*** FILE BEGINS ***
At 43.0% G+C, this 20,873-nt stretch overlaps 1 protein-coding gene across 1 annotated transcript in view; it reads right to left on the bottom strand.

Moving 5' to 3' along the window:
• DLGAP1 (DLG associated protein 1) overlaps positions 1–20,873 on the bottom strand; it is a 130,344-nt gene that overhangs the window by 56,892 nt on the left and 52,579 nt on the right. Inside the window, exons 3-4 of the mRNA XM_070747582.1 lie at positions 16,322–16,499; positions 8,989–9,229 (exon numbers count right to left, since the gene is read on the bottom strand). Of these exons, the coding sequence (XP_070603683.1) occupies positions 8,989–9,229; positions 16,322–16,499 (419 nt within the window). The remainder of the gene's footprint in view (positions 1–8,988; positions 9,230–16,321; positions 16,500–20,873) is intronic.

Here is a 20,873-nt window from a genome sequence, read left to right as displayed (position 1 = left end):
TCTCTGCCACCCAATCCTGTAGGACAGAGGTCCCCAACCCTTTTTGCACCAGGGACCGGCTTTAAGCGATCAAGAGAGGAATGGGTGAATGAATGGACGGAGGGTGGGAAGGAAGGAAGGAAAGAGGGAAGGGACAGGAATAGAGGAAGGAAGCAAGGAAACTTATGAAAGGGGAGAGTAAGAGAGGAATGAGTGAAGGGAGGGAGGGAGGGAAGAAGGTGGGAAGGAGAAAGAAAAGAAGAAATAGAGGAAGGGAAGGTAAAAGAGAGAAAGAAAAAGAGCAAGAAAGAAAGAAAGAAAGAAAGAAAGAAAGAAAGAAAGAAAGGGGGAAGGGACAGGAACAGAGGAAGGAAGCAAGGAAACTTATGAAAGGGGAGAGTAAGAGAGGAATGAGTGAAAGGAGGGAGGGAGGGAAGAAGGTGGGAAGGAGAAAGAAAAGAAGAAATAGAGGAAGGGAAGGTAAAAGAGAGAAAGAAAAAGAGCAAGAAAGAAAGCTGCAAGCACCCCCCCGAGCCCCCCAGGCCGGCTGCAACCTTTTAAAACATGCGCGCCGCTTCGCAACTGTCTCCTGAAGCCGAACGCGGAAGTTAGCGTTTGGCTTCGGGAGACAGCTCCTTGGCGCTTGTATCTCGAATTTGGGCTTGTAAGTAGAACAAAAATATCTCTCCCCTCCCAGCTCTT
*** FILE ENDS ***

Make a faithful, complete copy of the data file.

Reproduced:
At 43.0% G+C, this 20,873-nt stretch overlaps 1 protein-coding gene across 1 annotated transcript in view; it reads right to left on the bottom strand.

Moving 5' to 3' along the window:
• DLGAP1 (DLG associated protein 1) overlaps positions 1–20,873 on the bottom strand; it is a 130,344-nt gene that overhangs the window by 56,892 nt on the left and 52,579 nt on the right. Inside the window, exons 3-4 of the mRNA XM_070747582.1 lie at positions 16,322–16,499; positions 8,989–9,229 (exon numbers count right to left, since the gene is read on the bottom strand). Of these exons, the coding sequence (XP_070603683.1) occupies positions 8,989–9,229; positions 16,322–16,499 (419 nt within the window). The remainder of the gene's footprint in view (positions 1–8,988; positions 9,230–16,321; positions 16,500–20,873) is intronic.

Here is a 20,873-nt window from a genome sequence, read left to right as displayed (position 1 = left end):
TCTCTGCCACCCAATCCTGTAGGACAGAGGTCCCCAACCCTTTTTGCACCAGGGACCGGCTTTAAGCGATCAAGAGAGGAATGGGTGAATGAATGGACGGAGGGTGGGAAGGAAGGAAGGAAAGAGGGAAGGGACAGGAATAGAGGAAGGAAGCAAGGAAACTTATGAAAGGGGAGAGTAAGAGAGGAATGAGTGAAGGGAGGGAGGGAGGGAAGAAGGTGGGAAGGAGAAAGAAAAGAAGAAATAGAGGAAGGGAAGGTAAAAGAGAGAAAGAAAAAGAGCAAGAAAGAAAGAAAGAAAGAAAGAAAGAAAGAAAGAAAGAAAGGGGGAAGGGACAGGAACAGAGGAAGGAAGCAAGGAAACTTATGAAAGGGGAGAGTAAGAGAGGAATGAGTGAAAGGAGGGAGGGAGGGAAGAAGGTGGGAAGGAGAAAGAAAAGAAGAAATAGAGGAAGGGAAGGTAAAAGAGAGAAAGAAAAAGAGCAAGAAAGAAAGCTGCAAGCACCCCCCCGAGCCCCCCAGGCCGGCTGCAACCTTTTAAAACATGCGCGCCGCTTCGCAACTGTCTCCTGAAGCCGAACGCGGAAGTTAGCGTTTGGCTTCGGGAGACAGCTCCTTGGCGCTTGTATCTCGAATTTGGGCTTGTAAGTAGAACAAAAATATCTCTCCCCTCCCAGCTCTT